To learn about air pollution by viewing particulate matter (small particles) captured from the air.
White card stock or cardboard, poster board (any color), petroleum jelly (such as Vaseline®), scissors, ruler, pencil, tape that will adhere to exterior surfaces, permanent marker, and hand lenses (magnifying glasses).
With the children, take a sheet of white card stock or cardboard and cut it into two-inch squares. Next, smear a thin layer of petroleum jelly (Vaseline) evenly onto each square (there’s no need to glop it on). Place a rolled-up piece of tape on the back of each square and stick the squares to different vertical surfaces. For example, you might put squares next to a driveway, along a road, or near a fireplace. Use the permanent marker to write the name of the location on the back of each square before you stick it up.
Wait at least 48 hours, depending upon your schedule and the weather forecast (rain will not be helpful), and then retrieve the squares. Bring a sheet of poster board and tape all the square samples to the poster board to examine more closely later. Make a note on the poster board about where each square was placed outdoors and for how long.
Ask the children to decide which squares have the most particles stuck in the Vaseline. Squares that had been located near automobile traffic, fireplaces, dirt roads and driveways, patches of bare soil, and other sources of particulate matter should be the dirtiest. In early spring, some squares might be yellow with wind-blown pollen. Patches protected from the wind should have fewer particles.
One hour, plus some added time for preparing and putting up the squares (how much time will depend on how far apart you place the squares).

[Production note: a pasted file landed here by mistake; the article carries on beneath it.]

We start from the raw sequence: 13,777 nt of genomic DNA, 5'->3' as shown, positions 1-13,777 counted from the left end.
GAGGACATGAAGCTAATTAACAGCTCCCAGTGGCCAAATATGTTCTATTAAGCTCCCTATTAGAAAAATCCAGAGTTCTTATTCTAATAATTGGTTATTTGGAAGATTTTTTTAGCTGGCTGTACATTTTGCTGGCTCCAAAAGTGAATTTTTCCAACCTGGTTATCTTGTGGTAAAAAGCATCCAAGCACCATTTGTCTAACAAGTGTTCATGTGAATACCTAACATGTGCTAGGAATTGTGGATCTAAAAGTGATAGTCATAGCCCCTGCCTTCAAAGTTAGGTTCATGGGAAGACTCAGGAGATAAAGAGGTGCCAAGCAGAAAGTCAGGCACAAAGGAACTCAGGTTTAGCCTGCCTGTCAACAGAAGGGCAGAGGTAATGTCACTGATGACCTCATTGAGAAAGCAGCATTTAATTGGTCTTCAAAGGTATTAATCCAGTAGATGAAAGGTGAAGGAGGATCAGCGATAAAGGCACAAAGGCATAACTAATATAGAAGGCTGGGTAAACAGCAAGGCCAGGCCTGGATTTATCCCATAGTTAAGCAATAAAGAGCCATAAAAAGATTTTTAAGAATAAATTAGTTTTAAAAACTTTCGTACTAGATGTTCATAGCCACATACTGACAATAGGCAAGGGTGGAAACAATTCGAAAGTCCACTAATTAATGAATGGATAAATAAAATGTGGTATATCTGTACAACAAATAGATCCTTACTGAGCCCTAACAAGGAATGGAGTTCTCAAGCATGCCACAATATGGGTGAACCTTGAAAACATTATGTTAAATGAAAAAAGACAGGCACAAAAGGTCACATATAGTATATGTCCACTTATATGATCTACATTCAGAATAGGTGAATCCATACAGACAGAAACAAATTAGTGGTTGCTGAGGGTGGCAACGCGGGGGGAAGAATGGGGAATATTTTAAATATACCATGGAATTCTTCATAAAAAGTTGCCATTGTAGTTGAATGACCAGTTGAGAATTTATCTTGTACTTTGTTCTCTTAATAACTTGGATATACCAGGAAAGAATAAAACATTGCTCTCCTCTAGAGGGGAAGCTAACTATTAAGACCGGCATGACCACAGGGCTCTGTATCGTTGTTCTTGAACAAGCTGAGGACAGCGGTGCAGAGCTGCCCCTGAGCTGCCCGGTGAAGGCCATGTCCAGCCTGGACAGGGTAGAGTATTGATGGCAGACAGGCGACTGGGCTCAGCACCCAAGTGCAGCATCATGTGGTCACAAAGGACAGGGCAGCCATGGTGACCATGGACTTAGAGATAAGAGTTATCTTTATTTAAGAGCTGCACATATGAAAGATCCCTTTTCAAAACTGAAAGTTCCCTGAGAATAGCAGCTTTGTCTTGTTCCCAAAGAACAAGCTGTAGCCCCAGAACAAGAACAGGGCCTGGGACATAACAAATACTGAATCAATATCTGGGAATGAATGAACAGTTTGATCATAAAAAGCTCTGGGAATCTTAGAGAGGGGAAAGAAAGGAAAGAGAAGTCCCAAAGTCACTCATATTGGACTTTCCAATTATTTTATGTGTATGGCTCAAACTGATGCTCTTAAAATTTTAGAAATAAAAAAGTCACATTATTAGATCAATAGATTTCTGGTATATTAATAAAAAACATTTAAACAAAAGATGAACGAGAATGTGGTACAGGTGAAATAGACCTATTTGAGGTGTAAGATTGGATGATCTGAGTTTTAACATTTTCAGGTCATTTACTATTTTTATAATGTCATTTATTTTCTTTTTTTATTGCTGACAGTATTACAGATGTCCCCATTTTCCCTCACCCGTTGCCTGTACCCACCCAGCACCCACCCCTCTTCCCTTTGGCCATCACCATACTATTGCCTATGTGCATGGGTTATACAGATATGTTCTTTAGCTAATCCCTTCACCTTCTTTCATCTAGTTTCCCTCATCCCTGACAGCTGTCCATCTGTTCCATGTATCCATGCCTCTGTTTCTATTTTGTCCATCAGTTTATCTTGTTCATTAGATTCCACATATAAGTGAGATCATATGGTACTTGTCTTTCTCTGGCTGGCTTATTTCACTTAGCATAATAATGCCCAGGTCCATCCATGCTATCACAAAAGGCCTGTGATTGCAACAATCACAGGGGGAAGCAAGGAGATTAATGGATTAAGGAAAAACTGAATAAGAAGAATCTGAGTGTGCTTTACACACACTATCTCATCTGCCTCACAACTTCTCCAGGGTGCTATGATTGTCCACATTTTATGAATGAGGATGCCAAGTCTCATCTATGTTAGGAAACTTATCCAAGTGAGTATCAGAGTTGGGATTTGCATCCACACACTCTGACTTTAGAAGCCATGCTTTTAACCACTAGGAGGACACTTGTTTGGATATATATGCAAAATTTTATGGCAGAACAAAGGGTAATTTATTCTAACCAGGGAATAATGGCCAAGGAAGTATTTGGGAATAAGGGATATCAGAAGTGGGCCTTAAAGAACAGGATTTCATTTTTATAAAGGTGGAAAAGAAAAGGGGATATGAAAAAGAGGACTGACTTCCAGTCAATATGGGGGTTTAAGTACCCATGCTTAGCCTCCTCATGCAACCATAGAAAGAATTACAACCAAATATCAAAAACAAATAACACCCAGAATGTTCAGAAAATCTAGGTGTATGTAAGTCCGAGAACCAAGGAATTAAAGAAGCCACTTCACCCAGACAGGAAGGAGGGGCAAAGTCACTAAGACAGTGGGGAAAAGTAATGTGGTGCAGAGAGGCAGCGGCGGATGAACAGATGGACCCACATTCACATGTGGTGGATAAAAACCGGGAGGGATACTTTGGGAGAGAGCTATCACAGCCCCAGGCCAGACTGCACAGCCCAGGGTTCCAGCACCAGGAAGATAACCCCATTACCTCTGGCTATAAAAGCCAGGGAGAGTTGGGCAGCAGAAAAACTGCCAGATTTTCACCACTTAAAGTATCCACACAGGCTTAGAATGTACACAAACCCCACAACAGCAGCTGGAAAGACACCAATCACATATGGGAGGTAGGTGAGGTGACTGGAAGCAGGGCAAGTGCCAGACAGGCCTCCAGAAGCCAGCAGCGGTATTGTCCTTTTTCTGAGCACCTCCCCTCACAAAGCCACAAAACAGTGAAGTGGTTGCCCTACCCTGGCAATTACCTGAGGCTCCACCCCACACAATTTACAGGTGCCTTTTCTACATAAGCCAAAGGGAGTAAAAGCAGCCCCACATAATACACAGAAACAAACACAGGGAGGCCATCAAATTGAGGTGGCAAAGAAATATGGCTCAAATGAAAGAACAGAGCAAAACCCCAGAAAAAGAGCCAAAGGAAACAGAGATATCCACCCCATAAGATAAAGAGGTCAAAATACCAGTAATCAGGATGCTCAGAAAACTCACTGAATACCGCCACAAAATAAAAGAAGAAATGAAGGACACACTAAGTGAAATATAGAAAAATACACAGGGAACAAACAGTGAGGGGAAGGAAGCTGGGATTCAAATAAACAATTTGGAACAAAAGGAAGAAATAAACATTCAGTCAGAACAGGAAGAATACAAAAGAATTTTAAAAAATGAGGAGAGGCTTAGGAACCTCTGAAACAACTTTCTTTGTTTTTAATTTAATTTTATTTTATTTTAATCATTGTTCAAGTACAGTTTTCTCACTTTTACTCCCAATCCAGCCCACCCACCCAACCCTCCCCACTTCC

Recommended for ages 5 to 8, but take a simple approach to explaining particulate matter in the air.
For ages 9 to 11, no specific changes are needed for this activity, and the discussion of the particles trapped in the Vaseline can be more in-depth.
Option: If you want to use this activity for a one-day youth event, cut and smear the squares and place them in different outdoor locations yourself at least 48 hours before your event (depending on the weather forecast). Keep a list of the specific locations where the squares were placed. During the event, you could discuss air pollution and ask the youth which locations they think will have more particles. Or you could create a quiz with the list of locations and ask the youth to rank them in order of where they expect to find the most particles. Then head outside to find the answers!
To answer the following questions, it would be helpful to have hand lenses, which the kids can use to inspect the squares. They should especially consider the locations of the squares. Tiny airborne particles, however, travel long distances, so it is not always clear where they come from.
Where do you think the particles came from? What do you think they are?